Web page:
Another Hit Parade

     It has been some time since we last considered the popular song on the postcard.  (Don’t start counting back through the blogs; just take my word for it.)  The pop song and the postcard are of similar age: there were certainly songs which stuck in the ear and were heard at every concert and recital.  But mass production of music aimed at selling large quantities is held to have started in the 1890s, when businesses started bragging about how many pieces of sheet music a song sold.

     (The business of selling sheet music is a shadow of a shadow of itself.  There were sheet music departments in department stores, with singers employed to perform any of the sheet music customers wanted to hear before buying.  And, as seen above, there were street vendors pushing the newest numbers.)

     Postcard publishers were not going to miss a good bet.  A fun picture might sell a card but a fun picture and a reference to or quotation from a song everyone was singing would sell even more.  They didn’t know they were in the business of musical preservation.  Some songs, popular for a few months, are now more famous for having been on postcards than having been sung.

     It took a bunch of hunting to find this little number, once so popular it was worthy of being reproduced in full on a series of seven postcards.  We see the gloomy ending of the song here, but it was a sprightly little number about a country girl who really hates having to climb the stile to get over a particularly high wall.  The young man seen here helps her to the top, but won’t help her down the other side until she tells him she loves him.  She promises to tell him something once she’s down.  He helps, she laughs him to scorn, and goes her merry way, leaving him to mope alone.  (How did she get home, by the way?)

     This postcard gives us a glimpse of postcard marketing.  The title and picture here have very little to do with the lyrics printed below.  “The Way Through the Wood” was a very popular poem at the time, a whispering little ghost story by Rudyard Kipling about bygone lovers from a previous century.  The lyrics are from a song called “Changed Her Mind”, which was about a quarter century old and cost much less to use (the young lady turns away a young man in a forest and cries about it until he comes back hours later and she can tell him she changed her mind.)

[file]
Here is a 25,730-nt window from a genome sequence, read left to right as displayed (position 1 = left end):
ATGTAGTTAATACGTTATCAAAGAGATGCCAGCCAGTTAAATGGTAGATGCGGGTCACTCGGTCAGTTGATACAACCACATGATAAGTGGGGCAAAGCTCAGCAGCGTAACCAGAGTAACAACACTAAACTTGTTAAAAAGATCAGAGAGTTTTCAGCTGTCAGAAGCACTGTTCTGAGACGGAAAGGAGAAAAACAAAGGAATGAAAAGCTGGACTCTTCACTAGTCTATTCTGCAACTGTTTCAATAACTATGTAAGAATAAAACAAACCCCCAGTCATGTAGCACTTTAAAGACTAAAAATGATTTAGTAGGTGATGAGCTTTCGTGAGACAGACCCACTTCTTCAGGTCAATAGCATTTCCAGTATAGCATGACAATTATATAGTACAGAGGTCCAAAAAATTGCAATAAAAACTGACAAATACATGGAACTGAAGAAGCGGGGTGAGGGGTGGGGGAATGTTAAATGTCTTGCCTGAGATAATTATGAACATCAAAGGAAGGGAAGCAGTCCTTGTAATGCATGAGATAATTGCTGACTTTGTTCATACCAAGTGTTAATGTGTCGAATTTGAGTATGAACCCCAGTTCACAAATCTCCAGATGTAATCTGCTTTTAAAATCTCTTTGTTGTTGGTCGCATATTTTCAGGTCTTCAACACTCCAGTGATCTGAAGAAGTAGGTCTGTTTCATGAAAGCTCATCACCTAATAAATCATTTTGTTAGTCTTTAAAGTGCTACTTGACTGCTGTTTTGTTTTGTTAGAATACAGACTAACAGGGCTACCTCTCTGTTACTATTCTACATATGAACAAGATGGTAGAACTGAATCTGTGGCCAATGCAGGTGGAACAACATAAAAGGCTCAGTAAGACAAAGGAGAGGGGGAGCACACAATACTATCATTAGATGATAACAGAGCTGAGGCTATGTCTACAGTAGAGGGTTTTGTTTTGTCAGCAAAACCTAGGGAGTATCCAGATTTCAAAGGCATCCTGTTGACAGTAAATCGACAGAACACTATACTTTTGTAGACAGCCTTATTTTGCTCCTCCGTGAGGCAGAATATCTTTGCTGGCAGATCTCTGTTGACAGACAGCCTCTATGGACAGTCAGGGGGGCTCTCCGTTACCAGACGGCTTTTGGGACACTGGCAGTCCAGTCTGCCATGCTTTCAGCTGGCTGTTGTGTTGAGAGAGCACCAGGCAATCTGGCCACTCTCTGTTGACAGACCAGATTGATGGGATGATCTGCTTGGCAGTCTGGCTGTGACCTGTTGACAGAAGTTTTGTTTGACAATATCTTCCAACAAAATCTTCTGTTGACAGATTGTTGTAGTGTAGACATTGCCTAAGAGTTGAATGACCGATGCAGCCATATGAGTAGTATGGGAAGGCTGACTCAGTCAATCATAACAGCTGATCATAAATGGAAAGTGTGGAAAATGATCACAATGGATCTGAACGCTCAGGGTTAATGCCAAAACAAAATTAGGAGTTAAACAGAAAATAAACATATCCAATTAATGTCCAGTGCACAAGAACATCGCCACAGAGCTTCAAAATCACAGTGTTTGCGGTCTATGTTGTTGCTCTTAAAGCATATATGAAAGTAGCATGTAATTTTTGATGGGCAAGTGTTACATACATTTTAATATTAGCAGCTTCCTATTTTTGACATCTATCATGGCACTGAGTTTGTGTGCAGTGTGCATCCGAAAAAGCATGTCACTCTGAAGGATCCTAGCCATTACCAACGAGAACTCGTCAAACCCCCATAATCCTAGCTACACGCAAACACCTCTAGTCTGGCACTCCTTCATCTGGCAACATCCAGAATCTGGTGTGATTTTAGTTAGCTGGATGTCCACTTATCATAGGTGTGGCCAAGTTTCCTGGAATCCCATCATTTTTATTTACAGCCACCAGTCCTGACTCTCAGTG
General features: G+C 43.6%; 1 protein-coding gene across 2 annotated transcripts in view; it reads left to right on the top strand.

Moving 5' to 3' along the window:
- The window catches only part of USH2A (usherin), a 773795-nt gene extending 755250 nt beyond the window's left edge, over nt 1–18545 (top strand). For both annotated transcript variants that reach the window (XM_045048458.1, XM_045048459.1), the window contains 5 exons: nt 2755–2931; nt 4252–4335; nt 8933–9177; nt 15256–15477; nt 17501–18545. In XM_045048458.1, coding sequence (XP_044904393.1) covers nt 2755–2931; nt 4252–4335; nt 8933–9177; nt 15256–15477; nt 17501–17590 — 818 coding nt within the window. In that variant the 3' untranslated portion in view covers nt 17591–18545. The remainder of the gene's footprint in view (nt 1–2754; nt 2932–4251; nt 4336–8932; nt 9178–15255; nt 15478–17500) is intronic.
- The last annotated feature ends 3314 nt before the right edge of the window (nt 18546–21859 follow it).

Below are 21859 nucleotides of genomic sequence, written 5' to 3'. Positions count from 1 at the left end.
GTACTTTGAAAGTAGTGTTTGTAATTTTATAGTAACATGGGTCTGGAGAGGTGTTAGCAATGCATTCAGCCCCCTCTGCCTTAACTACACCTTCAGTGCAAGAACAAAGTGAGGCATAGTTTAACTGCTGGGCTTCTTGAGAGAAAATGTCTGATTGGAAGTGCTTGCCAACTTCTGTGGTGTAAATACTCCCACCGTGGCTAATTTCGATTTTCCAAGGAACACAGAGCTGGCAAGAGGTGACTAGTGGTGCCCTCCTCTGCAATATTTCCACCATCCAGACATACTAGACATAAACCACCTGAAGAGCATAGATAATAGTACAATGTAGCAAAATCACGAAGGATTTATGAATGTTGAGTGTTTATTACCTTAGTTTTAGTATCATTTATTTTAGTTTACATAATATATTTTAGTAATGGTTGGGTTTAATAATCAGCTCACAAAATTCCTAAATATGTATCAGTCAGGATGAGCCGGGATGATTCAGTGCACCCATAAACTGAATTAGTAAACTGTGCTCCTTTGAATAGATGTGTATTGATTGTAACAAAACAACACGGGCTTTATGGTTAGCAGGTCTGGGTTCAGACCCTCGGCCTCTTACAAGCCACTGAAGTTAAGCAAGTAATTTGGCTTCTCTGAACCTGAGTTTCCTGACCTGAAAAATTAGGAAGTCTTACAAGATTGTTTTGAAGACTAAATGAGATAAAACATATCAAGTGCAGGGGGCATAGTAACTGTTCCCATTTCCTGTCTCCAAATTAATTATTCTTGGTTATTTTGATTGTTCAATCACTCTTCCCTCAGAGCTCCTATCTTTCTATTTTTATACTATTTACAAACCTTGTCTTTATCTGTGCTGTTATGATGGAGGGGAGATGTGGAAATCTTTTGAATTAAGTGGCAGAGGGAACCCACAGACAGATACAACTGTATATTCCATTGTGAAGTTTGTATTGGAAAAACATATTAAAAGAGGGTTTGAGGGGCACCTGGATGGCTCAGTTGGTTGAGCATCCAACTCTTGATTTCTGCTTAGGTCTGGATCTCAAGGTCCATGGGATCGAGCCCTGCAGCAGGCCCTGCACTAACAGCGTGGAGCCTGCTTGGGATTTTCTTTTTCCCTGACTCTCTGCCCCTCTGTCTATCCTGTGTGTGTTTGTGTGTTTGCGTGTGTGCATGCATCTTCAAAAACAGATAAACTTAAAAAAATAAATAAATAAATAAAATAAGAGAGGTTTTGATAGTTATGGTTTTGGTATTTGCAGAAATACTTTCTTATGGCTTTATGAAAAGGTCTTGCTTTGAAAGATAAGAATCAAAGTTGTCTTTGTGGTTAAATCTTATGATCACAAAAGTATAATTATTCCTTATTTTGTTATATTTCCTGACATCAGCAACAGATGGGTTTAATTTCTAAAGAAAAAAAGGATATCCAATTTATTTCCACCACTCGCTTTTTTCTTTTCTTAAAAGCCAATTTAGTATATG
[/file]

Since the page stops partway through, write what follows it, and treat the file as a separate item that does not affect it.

Theochrom was a German postcard publisher who moved to the united States, and made a bundle on a varied line of postcards based on songs.  (Sometimes, as noted in a previous column, if he could not get the rights to a song, he could find a way to change enough words to elude copyright and use it anyway.)  I thought this card gave me enough of the lyrics to trace the song, but it has eluded me so far.  (These ARE the right lyrics, though, as he thanks the publishers of the original on the back.)  There have been, oh, five million songs about Broadway over the last century or so, and this one has slipped through the cracks of the Interwebs.

     THIS song I found.  Like a lot of the songs I have searched, it can be found on YouTuibe.  It is, however, a folk song, and I could find only clips of elderly men singing it in German taverns.  (The song is about as long as the printed lyrics here: drinking songs should not be too complicated to be sung by someone who’s had a few.)  I cannot, however, find anyone to translate these lyrics.  I suspect they simply make a logical connection between drinking a lot and other bodily functions, but no one will come out and say so.

     I didn’t even know this was a song: it stands on its own.  But when I looked up this little message from 1910, I found four other postcards, each with a different humorous illustration, each from the first decade of that century.   I found that it was actually a song hit in 1900 for May Irwin, a performer who presented problems for critics then and would cause them now.  (She starred in “The Kiss”, one of the first widely known scandalous motion pictures.)  I could write about May Irwin and the problems she poses for today’s listeners, but this column is long enough, and, hey, I have….

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